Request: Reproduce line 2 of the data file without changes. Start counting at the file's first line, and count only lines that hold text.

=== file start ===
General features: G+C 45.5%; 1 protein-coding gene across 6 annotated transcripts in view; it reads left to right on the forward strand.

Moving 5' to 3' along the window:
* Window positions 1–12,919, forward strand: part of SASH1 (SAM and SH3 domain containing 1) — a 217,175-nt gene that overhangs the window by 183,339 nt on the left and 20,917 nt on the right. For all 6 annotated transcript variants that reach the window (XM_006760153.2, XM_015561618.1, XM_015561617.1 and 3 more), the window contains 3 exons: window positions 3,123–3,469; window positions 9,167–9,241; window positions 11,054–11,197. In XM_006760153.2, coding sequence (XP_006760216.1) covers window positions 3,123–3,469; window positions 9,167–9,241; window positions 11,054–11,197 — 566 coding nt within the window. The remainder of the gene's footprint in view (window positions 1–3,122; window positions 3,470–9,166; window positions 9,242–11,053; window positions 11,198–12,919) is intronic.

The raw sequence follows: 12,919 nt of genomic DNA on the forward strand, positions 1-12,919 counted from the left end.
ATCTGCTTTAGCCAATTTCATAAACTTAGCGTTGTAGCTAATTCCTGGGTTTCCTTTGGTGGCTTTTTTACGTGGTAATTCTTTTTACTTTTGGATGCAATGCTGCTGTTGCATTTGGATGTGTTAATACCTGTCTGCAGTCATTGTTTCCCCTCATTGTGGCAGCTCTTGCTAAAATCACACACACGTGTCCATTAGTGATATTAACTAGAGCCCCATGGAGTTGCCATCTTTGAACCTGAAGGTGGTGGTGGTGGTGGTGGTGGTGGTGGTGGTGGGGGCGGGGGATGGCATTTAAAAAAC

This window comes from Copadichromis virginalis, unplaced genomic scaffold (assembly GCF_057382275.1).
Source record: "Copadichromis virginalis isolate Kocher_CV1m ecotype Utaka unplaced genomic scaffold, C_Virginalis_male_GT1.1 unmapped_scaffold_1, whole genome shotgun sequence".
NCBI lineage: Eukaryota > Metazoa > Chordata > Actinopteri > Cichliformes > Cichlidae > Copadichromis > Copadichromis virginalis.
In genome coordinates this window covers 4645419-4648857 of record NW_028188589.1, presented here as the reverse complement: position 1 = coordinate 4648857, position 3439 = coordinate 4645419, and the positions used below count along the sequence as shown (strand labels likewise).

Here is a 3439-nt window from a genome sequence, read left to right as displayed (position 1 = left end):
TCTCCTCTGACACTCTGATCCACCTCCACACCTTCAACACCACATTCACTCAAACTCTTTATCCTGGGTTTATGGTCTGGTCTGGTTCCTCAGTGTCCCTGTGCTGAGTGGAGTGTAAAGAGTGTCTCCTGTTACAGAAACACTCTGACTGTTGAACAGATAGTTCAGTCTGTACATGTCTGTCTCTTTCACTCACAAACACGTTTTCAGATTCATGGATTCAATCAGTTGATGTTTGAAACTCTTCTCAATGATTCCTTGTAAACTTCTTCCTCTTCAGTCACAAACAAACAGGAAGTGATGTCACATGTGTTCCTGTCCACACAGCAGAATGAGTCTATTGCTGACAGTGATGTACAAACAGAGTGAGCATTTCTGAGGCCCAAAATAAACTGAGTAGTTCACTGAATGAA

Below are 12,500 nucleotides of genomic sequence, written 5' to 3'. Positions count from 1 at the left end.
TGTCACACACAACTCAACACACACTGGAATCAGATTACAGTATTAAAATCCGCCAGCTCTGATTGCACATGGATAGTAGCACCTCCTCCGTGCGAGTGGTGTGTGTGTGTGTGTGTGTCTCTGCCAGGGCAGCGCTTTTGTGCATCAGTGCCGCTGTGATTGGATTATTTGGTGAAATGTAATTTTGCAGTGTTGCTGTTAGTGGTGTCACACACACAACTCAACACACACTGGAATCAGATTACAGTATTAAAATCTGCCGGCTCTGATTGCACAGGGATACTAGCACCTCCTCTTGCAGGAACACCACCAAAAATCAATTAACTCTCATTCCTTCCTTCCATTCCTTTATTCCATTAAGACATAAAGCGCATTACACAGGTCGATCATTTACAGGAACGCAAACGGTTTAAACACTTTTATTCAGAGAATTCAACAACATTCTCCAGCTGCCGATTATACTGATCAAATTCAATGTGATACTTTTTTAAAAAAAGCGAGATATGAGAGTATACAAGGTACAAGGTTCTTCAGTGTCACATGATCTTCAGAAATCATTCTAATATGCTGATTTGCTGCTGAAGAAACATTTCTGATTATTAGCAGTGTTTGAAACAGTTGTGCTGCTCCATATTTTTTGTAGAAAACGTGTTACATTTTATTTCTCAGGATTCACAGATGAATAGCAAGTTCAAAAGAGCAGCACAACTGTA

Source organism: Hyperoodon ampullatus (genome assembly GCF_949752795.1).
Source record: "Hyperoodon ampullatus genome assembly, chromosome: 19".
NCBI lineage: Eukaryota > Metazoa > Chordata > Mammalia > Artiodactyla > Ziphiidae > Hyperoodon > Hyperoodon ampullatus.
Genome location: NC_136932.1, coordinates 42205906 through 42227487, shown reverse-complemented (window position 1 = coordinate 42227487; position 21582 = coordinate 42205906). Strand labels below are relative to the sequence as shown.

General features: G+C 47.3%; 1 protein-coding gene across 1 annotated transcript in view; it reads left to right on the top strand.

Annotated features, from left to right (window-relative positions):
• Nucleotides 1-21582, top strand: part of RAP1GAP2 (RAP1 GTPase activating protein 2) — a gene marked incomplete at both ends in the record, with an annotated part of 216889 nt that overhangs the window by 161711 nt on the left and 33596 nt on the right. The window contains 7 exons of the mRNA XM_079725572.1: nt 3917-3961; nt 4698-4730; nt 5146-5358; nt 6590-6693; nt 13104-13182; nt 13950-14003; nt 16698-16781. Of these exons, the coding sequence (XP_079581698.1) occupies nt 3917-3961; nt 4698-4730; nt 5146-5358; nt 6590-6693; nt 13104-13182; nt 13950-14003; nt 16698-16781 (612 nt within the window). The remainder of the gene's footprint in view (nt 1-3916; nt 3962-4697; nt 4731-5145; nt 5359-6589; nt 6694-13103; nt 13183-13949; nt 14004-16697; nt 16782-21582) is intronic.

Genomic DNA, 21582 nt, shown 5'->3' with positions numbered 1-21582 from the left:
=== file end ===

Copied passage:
Moving 5' to 3' along the window: